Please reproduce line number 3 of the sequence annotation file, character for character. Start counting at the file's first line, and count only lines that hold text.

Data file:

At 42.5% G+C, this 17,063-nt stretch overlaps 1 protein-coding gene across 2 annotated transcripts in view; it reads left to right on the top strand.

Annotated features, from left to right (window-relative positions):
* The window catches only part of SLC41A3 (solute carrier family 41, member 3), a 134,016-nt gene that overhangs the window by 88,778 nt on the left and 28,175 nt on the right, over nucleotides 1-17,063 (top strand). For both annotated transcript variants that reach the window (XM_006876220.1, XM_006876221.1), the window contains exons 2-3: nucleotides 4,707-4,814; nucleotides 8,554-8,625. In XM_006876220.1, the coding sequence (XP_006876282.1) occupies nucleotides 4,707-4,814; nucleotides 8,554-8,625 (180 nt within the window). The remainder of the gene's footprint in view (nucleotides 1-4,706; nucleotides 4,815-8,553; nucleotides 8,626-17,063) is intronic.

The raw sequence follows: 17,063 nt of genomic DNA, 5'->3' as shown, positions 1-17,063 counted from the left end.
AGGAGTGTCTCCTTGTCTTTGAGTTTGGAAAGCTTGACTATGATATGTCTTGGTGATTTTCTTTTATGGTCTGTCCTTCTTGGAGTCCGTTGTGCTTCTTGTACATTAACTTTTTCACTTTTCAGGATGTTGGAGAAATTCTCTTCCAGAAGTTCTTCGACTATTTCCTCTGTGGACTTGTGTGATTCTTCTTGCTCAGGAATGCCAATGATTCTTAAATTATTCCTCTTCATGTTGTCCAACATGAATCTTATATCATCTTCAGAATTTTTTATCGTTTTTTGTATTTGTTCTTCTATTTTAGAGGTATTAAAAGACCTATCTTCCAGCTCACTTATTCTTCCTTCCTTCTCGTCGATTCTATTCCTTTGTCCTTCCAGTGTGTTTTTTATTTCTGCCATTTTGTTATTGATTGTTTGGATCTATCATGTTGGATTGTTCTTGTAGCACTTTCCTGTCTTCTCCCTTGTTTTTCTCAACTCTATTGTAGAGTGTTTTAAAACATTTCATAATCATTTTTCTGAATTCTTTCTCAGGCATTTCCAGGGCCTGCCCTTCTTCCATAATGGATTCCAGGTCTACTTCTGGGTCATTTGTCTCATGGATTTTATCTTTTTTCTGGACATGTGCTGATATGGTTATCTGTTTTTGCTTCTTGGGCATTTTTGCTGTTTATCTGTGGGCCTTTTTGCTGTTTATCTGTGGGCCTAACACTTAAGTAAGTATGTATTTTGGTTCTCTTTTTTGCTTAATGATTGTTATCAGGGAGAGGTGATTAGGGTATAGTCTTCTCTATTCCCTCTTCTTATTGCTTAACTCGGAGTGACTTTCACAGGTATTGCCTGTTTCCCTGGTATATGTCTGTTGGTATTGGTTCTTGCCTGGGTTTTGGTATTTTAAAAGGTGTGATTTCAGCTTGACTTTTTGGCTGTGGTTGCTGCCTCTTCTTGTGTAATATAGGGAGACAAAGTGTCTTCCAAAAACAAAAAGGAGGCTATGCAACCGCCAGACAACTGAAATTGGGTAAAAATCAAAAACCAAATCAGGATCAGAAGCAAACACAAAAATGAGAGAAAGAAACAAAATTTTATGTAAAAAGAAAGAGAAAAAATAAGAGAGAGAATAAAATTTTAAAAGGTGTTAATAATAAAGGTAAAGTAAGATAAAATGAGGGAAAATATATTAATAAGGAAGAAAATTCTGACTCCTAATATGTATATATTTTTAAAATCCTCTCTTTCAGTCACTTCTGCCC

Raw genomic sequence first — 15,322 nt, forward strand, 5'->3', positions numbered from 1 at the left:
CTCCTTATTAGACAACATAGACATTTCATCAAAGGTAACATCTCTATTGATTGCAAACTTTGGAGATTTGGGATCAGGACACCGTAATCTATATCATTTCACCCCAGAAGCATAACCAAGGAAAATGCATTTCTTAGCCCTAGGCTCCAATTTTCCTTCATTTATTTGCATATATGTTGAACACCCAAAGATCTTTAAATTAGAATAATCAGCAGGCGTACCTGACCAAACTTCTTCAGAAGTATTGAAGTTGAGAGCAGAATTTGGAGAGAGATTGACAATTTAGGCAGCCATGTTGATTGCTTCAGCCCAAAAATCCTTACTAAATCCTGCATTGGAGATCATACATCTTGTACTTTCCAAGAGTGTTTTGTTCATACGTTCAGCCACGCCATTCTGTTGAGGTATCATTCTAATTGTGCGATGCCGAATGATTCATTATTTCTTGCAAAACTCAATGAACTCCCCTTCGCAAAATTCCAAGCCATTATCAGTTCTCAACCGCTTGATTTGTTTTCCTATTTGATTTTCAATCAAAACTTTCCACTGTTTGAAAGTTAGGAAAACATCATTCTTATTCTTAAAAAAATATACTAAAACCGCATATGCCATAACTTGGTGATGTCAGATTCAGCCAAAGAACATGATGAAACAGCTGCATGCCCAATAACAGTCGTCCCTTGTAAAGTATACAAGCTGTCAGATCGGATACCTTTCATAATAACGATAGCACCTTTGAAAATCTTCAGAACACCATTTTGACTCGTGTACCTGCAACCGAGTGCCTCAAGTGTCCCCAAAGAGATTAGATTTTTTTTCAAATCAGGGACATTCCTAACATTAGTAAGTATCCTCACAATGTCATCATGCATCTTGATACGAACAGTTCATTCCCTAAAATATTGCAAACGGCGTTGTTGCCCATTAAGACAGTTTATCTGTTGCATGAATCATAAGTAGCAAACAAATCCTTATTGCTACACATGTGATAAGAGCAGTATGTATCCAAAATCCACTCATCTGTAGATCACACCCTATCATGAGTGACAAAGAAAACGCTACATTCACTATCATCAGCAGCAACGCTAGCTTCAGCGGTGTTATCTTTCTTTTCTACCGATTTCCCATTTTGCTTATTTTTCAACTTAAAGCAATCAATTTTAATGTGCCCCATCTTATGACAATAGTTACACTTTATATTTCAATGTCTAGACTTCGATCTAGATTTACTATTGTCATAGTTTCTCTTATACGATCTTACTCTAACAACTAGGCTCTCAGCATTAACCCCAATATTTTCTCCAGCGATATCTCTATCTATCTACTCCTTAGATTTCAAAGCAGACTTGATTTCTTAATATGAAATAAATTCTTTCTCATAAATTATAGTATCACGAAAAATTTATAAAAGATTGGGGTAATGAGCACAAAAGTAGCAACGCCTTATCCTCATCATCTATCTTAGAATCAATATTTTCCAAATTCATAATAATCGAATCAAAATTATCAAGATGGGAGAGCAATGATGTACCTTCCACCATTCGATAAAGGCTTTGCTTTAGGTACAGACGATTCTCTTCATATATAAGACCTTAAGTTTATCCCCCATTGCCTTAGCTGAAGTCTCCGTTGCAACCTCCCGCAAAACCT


* The window catches only part of SLC41A3 (solute carrier family 41, member 3), a 134,016-nt gene that overhangs the window by 88,778 nt on the left and 28,175 nt on the right, over nucleotides 1-17,063 (top strand). For both annotated transcript variants that reach the window (XM_006876220.1, XM_006876221.1), the window contains exons 2-3: nucleotides 4,707-4,814; nucleotides 8,554-8,625. In XM_006876220.1, the coding sequence (XP_006876282.1) occupies nucleotides 4,707-4,814; nucleotides 8,554-8,625 (180 nt within the window). The remainder of the gene's footprint in view (nucleotides 1-4,706; nucleotides 4,815-8,553; nucleotides 8,626-17,063) is intronic.